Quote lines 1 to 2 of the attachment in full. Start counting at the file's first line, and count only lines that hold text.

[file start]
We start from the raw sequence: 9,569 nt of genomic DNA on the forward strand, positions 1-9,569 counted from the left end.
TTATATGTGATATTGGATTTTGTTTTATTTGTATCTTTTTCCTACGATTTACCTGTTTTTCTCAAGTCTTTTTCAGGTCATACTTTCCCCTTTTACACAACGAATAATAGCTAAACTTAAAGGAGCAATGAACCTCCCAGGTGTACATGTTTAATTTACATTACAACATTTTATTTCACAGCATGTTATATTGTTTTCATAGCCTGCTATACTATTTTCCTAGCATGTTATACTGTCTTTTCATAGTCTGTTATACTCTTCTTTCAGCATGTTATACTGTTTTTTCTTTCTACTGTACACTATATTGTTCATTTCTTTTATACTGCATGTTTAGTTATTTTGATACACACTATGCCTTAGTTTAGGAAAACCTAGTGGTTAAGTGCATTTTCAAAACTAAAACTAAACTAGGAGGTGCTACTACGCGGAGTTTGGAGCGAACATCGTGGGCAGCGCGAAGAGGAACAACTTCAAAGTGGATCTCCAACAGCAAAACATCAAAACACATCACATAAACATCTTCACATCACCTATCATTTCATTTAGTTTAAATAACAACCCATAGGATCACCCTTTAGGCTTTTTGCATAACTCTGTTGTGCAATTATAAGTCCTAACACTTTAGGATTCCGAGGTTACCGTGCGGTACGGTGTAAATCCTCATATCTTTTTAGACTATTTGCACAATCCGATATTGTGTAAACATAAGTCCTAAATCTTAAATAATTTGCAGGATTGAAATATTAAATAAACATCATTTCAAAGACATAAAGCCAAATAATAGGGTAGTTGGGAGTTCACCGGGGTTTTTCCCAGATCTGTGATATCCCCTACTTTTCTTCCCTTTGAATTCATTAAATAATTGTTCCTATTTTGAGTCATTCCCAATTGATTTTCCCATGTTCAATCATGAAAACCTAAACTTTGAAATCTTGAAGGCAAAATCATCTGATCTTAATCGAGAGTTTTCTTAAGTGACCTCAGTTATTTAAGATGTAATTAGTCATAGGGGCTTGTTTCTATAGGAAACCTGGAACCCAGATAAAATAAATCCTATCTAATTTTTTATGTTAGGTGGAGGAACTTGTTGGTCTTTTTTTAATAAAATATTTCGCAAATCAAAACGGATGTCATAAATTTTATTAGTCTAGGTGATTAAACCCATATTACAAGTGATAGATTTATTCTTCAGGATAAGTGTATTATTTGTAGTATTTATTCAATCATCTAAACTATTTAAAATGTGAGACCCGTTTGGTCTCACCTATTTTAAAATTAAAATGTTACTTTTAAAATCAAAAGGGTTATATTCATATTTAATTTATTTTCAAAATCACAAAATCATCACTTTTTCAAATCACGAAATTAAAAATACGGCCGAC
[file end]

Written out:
We start from the raw sequence: 9,569 nt of genomic DNA on the forward strand, positions 1-9,569 counted from the left end.
TTATATGTGATATTGGATTTTGTTTTATTTGTATCTTTTTCCTACGATTTACCTGTTTTTCTCAAGTCTTTTTCAGGTCATACTTTCCCCTTTTACACAACGAATAATAGCTAAACTTAAAGGAGCAATGAACCTCCCAGGTGTACATGTTTAATTTACATTACAACATTTTATTTCACAGCATGTTATATTGTTTTCATAGCCTGCTATACTATTTTCCTAGCATGTTATACTGTCTTTTCATAGTCTGTTATACTCTTCTTTCAGCATGTTATACTGTTTTTTCTTTCTACTGTACACTATATTGTTCATTTCTTTTATACTGCATGTTTAGTTATTTTGATACACACTATGCCTTAGTTTAGGAAAACCTAGTGGTTAAGTGCATTTTCAAAACTAAAACTAAACTAGGAGGTGCTACTACGCGGAGTTTGGAGCGAACATCGTGGGCAGCGCGAAGAGGAACAACTTCAAAGTGGATCTCCAACAGCAAAACATCAAAACACATCACATAAACATCTTCACATCACCTATCATTTCATTTAGTTTAAATAACAACCCATAGGATCACCCTTTAGGCTTTTTGCATAACTCTGTTGTGCAATTATAAGTCCTAACACTTTAGGATTCCGAGGTTACCGTGCGGTACGGTGTAAATCCTCATATCTTTTTAGACTATTTGCACAATCCGATATTGTGTAAACATAAGTCCTAAATCTTAAATAATTTGCAGGATTGAAATATTAAATAAACATCATTTCAAAGACATAAAGCCAAATAATAGGGTAGTTGGGAGTTCACCGGGGTTTTTCCCAGATCTGTGATATCCCCTACTTTTCTTCCCTTTGAATTCATTAAATAATTGTTCCTATTTTGAGTCATTCCCAATTGATTTTCCCATGTTCAATCATGAAAACCTAAACTTTGAAATCTTGAAGGCAAAATCATCTGATCTTAATCGAGAGTTTTCTTAAGTGACCTCAGTTATTTAAGATGTAATTAGTCATAGGGGCTTGTTTCTATAGGAAACCTGGAACCCAGATAAAATAAATCCTATCTAATTTTTTATGTTAGGTGGAGGAACTTGTTGGTCTTTTTTTAATAAAATATTTCGCAAATCAAAACGGATGTCATAAATTTTATTAGTCTAGGTGATTAAACCCATATTACAAGTGATAGATTTATTCTTCAGGATAAGTGTATTATTTGTAGTATTTATTCAATCATCTAAACTATTTAAAATGTGAGACCCGTTTGGTCTCACCTATTTTAAAATTAAAATGTTACTTTTAAAATCAAAAGGGTTATATTCATATTTAATTTATTTTCAAAATCACAAAATCATCACTTTTTCAAATCACGAAATTAAAAATACGGCCGAC